Reversing Roe in Texas

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Under the state’s recently enacted restrictions, experts say access to abortion has been effectively gutted.

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Earlier this month, Texas enacted the strictest abortion restrictions the United States has seen since before the U.S. Supreme Court’s decision in Roe v. Wade, nearly 50 years ago.

By passing a law known as SB 8, the Texas legislature enacted what legal experts consider a “near-total ban” that prohibits abortions after six weeks without exceptions for rape, incest, or sexual abuse. The new law also contains what critics describe as an “unusual” provision that deputizes private citizens to sue any individual who “aids or abets”—or even intends to assist—a pregnant person seeking an abortion after six weeks.

Because SB 8 places the role of enforcement entirely in the hands of private citizens rather than the government, critics of the law fear that SB 8’s enforcement provision could create serial abortion “bounty hunters” since citizens are enticed to sue by the promise of a $10,000 cash reward for successful claims.

Even if a passing stranger suspected that a person pregnant past the six-week mark was going to use a rideshare service to travel to an abortion clinic, the stranger—despite having no relationship with the pregnant person—would be permitted to bring a lawsuit against the rideshare driver for assisting or intending to assist in obtaining an abortion past the permitted time frame.

For now, it appears that this unique enforcement strategy is helping to keep the Texas law in place because private citizens sue in place of the government, bypassing Roe’s constitutional right to an abortion as a defense. Shortly before SB 8 took effect in Texas, the Supreme Court declined an emergency request to stop the bill from entering into force. According to some abortion rights advocates, the nature of SB 8’s restrictions—and the Supreme Court’s refusal to block them—signal that Roe v. Wade could be on its way to being overturned.

Proponents of SB 8, including Texas Governor Greg Abbott, claim that the bill is far from a ban on abortions because it technically provides six weeks for a pregnant person to obtain an abortion.

According to experts, however, this statement is misleading. The law’s prohibition on abortions after six weeks does not mean that a person has been pregnant for six weeks. Rather, the six-week clock begins to run from the end date of an individual’s last menstrual cycle.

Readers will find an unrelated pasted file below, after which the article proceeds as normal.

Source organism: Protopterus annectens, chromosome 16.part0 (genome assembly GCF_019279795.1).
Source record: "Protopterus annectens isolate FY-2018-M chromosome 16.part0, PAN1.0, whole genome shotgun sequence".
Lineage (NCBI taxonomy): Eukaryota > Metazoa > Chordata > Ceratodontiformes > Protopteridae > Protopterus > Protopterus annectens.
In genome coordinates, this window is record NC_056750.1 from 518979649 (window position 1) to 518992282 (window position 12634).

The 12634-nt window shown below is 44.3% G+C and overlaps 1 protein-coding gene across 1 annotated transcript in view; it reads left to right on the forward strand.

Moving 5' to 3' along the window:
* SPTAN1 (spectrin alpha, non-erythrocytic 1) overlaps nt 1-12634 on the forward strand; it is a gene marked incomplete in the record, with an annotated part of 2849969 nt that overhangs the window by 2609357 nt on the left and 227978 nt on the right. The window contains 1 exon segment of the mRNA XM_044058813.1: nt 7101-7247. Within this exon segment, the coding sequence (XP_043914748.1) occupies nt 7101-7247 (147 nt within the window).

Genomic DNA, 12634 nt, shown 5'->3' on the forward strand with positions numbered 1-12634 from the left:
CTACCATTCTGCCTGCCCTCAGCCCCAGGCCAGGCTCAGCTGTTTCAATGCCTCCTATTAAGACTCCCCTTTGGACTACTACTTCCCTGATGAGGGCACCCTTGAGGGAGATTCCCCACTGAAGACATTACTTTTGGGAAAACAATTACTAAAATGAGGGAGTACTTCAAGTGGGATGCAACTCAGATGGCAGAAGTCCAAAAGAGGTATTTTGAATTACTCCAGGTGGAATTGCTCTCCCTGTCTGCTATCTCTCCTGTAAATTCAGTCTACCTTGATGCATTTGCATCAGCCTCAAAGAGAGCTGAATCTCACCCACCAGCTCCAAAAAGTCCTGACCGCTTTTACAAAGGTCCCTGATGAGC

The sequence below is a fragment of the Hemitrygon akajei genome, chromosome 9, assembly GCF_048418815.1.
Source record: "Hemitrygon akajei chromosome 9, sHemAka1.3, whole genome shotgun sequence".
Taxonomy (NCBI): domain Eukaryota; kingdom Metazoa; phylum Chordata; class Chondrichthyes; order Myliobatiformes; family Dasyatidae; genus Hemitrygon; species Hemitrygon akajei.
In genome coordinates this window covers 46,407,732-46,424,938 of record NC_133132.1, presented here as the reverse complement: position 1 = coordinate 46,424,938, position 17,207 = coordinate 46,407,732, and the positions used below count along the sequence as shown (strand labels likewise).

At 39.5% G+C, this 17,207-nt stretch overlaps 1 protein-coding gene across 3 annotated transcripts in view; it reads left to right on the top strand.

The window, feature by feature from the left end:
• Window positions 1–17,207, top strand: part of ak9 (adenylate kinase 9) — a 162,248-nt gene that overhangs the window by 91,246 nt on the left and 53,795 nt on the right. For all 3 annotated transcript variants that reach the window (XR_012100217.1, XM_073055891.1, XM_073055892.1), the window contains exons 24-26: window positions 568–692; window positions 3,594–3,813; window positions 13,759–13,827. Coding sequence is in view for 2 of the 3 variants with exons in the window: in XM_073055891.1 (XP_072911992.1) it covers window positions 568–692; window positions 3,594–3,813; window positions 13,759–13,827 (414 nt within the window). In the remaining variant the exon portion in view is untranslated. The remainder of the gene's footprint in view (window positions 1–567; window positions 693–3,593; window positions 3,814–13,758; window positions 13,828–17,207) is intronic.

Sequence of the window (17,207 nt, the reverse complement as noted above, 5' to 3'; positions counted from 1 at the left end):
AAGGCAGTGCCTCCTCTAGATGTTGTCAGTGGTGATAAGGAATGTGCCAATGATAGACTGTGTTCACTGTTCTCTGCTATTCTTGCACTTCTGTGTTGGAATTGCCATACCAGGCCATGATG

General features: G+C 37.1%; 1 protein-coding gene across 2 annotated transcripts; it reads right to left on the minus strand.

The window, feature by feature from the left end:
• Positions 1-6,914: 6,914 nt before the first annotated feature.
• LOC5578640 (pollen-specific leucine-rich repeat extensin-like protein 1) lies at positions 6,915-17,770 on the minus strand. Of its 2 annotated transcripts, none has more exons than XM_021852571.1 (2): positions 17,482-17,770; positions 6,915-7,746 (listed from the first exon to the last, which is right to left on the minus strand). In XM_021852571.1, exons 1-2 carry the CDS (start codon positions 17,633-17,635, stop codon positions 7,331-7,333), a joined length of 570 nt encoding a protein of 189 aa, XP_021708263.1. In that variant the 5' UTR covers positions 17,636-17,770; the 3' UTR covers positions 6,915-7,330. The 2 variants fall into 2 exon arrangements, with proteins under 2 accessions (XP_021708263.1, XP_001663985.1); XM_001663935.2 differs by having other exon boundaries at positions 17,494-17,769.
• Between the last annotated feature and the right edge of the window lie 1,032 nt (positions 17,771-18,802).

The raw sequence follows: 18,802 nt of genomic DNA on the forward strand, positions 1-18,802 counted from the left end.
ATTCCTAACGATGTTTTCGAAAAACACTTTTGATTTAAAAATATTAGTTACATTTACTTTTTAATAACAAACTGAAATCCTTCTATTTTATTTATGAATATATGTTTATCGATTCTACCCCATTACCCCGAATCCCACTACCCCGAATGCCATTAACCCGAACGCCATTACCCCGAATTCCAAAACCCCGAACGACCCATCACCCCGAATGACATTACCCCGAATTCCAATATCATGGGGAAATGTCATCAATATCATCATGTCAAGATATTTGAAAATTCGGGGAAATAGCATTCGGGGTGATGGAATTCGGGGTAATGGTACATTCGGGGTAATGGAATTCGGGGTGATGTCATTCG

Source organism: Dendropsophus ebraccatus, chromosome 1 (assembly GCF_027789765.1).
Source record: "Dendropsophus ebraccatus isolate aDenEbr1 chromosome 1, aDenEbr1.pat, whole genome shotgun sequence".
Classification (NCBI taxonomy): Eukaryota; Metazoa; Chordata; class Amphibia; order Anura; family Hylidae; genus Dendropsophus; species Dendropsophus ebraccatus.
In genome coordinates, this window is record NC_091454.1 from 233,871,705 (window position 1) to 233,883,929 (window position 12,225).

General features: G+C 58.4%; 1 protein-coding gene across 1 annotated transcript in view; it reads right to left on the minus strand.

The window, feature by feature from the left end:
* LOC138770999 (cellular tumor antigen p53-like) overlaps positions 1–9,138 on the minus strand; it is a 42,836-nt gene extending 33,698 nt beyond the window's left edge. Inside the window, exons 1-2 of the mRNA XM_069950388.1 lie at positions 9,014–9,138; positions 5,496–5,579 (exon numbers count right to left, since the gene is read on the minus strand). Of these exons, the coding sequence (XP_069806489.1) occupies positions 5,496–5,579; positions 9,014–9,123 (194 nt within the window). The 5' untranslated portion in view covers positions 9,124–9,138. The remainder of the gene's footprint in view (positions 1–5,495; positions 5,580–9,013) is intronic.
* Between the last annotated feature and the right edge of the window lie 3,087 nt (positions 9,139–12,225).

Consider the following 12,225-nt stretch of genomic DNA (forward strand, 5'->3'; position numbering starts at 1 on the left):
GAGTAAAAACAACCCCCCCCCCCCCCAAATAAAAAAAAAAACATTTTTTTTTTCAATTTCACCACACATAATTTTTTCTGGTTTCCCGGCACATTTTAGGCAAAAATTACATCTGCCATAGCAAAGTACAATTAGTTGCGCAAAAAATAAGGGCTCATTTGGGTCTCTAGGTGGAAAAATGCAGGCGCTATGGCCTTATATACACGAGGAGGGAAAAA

This nuance is crucial, physicians note, because most people are unaware that they are pregnant six weeks after their last period because menstrual cycles can be highly irregular. Under SB 8’s definition of “six weeks,” an individual may have no reason even to suspect that they are pregnant before it is too late. Physicians have pointed out that menstrual periods can frequently be up to two weeks late for any reason at all, such as stress or change in diet unrelated to pregnancy.

According to experts, the Texas law further exacerbates ongoing public health issues and access to reproductive health care in Texas. Due to years of anti-abortion advocacy and public policies in the state, much of Texas already experiences limited access to abortion, contraception, or basic maternity care.

In Texas, which contains the highest medically uninsured rate in the nation and maternal mortality rates among the “worst in the developed world,” abortion rights advocates argue that the ban will impose the heaviest burdens on poor individuals and people of color. After all, not everyone can take time off work, find adequate childcare, or afford to travel hundreds of miles out of state to receive an abortion. Although the law has only been in place for a little over two weeks, neighboring states have already seen an influx of Texas patients seeking abortions.

Abortion rights advocates also worry that the law will lead to hospital wards reminiscent of a world before Roe, where emergency room patients often died from sepsis following self-induced abortions.

Access to basic care may be further restricted by limited hospital capacity to treat non-COVID patients, especially given low vaccination rates and rising COVID-19 cases overwhelming hospitals and ICUs across Texas.

Critics worry that if SB 8 remains in place, its restrictions will soon be a reality across the country, as proponents of the Texas law seek to enact similar measures in other states.

It remains unclear, however, whether or how long SB 8 will remain in place. This month, the U.S. Department of Justice filed suit against the state of Texas, arguing that SB 8 was “enacted in open defiance of the Constitution.” The case is expected to move quickly and may reach the Supreme Court in a matter of weeks.

The future of abortion access will then rest in the hands of five justices.